Carfax Releases Total Loss Valuation Tool
Carfax has released a total loss valuation service that is available through its web portal, CarfaxForClaims.com.
The new product helps adjusters considering total-loss claims determine a vehicle’s unique pre-accident value using Carfax’s “History-Based Value, “which is unique to the vehicle identification number. Carfax said it uses pricing data from millions of used car listings in combination with each vehicle’s unique trim and options, mileage, condition, location and hundreds of other attributes drawn from Carfax’s database.
“The existing practice of valuing a total loss vehicle based on the values of a small number of comparable vehicles is fraught with subjectivity,” stated Peter LaPlaca, global insurance executive and consultant. “Furthermore, it does not consider the unique history of a vehicle and the impact of that history on the vehicle’s value.”
Carfax in addition to providing the value and history of the loss vehicle, the Carfax Total Loss Valuation report includes information on comparable vehicles available for sale in the used car marketplace. Each comparable vehicle is based on similar year, make, model, trim, options, location, mileage and vehicle history, and is presented in a side-by-side comparison.
Carfax, based in Centreville, Virgnia, said it serves 300 insurance organizations nationwide, assisting with underwriting, rating, fraud detection, material damage assessment, subrogation and total loss valuation.
Topa Appoints Assistant VP for Claims
Topa Insurance Co. on Monday announced the promotion of Kelly Yates as assistant vice president for claims.
Yates oversees Topa’s Property and Commercial Auto Business and its special investigations unit. He provides claims training on new lines to examiners and attends mediations on complex cases.
Yates joined Topa, a “boutique carrier” based in Calabasas, California, five years ago as a claims examiner and was later promoted to claims manager. Kelly’s coverage interpretation expertise was called on when he worked with the underwriting team to draft and edit property insurance policy forms and endorsements for Topa’s new commercial package policies, the carrier said. He previously worked for State Farm Insurance, Topa said.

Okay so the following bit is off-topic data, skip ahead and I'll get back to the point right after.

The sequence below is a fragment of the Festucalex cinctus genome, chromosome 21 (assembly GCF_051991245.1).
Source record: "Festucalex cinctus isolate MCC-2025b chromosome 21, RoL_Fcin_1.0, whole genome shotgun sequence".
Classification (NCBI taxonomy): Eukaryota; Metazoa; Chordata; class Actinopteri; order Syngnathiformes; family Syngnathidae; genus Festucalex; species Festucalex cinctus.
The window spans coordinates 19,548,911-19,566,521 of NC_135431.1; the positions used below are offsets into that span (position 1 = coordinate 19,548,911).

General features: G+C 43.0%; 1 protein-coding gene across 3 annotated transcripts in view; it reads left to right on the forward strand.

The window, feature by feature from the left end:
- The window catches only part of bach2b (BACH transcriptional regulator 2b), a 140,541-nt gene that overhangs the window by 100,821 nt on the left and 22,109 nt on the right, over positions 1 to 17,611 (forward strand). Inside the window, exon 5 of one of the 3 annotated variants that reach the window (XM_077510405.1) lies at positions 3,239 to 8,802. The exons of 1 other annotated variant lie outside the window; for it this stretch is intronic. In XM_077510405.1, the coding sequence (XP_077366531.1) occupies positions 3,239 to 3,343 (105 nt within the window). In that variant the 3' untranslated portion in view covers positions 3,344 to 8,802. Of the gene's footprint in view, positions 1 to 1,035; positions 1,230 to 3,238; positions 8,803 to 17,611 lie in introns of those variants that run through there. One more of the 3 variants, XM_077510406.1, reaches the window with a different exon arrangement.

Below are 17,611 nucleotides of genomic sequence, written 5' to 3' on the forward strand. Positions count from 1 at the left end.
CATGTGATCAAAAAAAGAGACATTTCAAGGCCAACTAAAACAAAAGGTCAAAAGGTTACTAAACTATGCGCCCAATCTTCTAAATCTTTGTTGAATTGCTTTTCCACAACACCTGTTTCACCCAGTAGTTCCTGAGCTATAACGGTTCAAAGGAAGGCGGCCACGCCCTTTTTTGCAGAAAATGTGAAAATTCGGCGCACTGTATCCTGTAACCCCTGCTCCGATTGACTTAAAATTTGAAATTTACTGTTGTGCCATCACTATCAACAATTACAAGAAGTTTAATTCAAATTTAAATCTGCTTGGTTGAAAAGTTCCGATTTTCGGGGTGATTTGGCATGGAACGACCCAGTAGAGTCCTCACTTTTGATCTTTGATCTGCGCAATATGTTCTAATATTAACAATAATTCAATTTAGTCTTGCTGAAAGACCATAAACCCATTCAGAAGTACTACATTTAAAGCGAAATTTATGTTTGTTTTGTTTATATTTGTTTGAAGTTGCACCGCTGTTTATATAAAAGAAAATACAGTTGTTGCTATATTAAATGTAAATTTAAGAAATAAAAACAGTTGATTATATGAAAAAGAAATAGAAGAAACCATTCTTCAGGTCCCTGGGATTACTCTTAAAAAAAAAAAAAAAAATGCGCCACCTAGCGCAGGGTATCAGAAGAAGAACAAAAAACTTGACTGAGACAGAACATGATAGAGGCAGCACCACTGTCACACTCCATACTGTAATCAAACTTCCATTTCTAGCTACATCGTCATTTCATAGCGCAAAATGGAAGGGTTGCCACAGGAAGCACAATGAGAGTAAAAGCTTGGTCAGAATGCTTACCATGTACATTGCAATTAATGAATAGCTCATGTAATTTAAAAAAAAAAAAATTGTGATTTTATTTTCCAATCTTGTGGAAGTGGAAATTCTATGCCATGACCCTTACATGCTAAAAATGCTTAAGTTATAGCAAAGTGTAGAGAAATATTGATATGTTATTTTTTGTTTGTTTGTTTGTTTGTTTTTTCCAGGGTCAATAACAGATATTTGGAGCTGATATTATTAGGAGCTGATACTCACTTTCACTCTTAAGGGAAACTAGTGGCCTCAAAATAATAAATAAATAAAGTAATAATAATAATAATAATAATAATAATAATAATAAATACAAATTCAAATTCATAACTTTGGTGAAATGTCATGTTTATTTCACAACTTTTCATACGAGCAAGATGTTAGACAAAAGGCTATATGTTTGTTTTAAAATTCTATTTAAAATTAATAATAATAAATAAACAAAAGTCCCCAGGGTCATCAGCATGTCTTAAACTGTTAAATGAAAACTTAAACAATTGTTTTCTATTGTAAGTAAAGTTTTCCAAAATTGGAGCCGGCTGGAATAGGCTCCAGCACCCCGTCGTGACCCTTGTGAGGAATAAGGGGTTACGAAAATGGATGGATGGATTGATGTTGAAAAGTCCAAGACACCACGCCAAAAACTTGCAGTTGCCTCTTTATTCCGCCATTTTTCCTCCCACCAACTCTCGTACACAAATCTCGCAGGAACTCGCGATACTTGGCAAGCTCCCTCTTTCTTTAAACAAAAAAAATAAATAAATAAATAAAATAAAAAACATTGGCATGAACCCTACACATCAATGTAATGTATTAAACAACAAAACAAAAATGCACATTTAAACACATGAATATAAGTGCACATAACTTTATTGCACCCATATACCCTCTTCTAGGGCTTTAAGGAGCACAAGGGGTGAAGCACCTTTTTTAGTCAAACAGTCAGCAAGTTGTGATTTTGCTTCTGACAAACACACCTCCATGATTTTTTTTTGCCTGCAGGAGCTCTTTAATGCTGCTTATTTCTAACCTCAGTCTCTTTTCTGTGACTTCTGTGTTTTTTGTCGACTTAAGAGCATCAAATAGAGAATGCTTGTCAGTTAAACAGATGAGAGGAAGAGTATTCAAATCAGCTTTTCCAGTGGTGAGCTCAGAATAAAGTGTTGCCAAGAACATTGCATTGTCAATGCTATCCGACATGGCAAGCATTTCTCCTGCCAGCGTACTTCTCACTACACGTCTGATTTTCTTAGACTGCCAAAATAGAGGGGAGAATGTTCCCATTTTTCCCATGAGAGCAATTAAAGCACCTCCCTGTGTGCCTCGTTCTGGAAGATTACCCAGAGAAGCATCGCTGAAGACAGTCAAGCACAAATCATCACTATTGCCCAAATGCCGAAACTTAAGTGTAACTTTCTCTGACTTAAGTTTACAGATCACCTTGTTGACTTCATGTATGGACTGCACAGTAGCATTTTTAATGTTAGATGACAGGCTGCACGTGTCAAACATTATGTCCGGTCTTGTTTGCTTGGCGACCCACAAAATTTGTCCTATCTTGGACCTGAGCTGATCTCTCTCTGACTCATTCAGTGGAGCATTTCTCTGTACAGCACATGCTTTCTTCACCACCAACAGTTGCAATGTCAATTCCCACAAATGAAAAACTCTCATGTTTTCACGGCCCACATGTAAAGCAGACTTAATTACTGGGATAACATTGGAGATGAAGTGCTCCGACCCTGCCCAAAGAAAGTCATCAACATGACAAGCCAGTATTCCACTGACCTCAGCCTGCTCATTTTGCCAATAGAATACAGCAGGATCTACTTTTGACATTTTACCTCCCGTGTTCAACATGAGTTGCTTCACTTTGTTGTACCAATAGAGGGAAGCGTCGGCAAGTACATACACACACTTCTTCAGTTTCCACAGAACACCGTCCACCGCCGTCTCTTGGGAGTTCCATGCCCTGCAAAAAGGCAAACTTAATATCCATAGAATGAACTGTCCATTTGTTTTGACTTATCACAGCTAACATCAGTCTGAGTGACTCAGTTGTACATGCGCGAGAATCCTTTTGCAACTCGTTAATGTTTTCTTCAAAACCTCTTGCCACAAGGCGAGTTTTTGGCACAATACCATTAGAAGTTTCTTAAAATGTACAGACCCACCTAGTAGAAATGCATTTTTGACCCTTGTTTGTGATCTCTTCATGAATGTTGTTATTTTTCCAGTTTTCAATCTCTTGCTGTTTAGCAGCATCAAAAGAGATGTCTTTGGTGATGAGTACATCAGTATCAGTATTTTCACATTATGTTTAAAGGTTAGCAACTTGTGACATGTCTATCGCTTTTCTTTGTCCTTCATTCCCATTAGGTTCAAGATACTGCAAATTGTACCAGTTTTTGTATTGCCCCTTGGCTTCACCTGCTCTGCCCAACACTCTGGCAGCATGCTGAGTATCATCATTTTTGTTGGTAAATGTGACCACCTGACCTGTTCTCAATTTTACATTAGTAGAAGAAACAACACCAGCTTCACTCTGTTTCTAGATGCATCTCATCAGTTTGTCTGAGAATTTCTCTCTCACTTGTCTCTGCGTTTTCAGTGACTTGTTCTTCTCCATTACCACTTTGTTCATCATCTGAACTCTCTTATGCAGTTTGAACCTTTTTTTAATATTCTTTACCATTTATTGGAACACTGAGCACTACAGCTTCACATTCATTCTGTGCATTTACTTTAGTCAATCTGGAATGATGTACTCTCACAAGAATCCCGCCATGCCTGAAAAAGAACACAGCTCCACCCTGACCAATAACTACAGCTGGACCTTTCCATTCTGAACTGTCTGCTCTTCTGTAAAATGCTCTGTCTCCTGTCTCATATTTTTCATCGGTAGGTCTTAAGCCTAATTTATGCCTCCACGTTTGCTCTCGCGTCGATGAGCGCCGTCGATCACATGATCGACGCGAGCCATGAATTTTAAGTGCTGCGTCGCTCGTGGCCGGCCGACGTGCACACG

Yates has achieved the Chartered Property Casualty Underwriter and Associate in Claims designations and is as a licensed property casualty adjuster by California.
‘Constellation’ of Satellites to Improve Storm Forecasts
Six small satellites that are scheduled to launch this week will lead to better hurricane forecasts and provide information about upper atmospheric disturbances that can affect global communications systems and electrical grids, the University Corporation for Atmospheric Research said in a press release.
The Constellation Observing System for Meteorology, Ionosphere, and Climate-2 (COSMIC-2) system is equipped with array of innovative sensors to probe large areas of the atmosphere, UCAR said. The international project is a partnership with the National Oceanic and Atmospheric Administration (NOAA), the Taiwan National Space Organization (NSPO), the U.S. Air Force, the National Science Foundation, and the University Corporation for Atmospheric Research (UCAR).
The satellites will take up to 6,000 vertical profiles of the atmosphere every day, from the Earth’s surface to more than 30 miles high. This will provide information about remote regions that are difficult to measure with traditional instruments, enabling forecasters to provide better weather predictions, particularly of the timing, location, and intensity of tropical cyclones and other destructive storms across much of the globe, UCAR said.
UCAR’s COSMIC-2 Data Processing Center will process the satellite data and make them freely available in near real-time to meteorological and academic organizations worldwide.
“COSMIC-2 will open a new window on the atmosphere, generating consistent measurements of water vapor and other atmospheric properties over places where data have been scarce, including vast stretches of ocean,” said Bill Schreiner, director of the UCAR COSMIC program. “These data will enable meteorologists to provide vulnerable communities with more detailed and accurate forecasts, helping to save lives and property.”
Was this article valuable?
Here are more articles you may enjoy.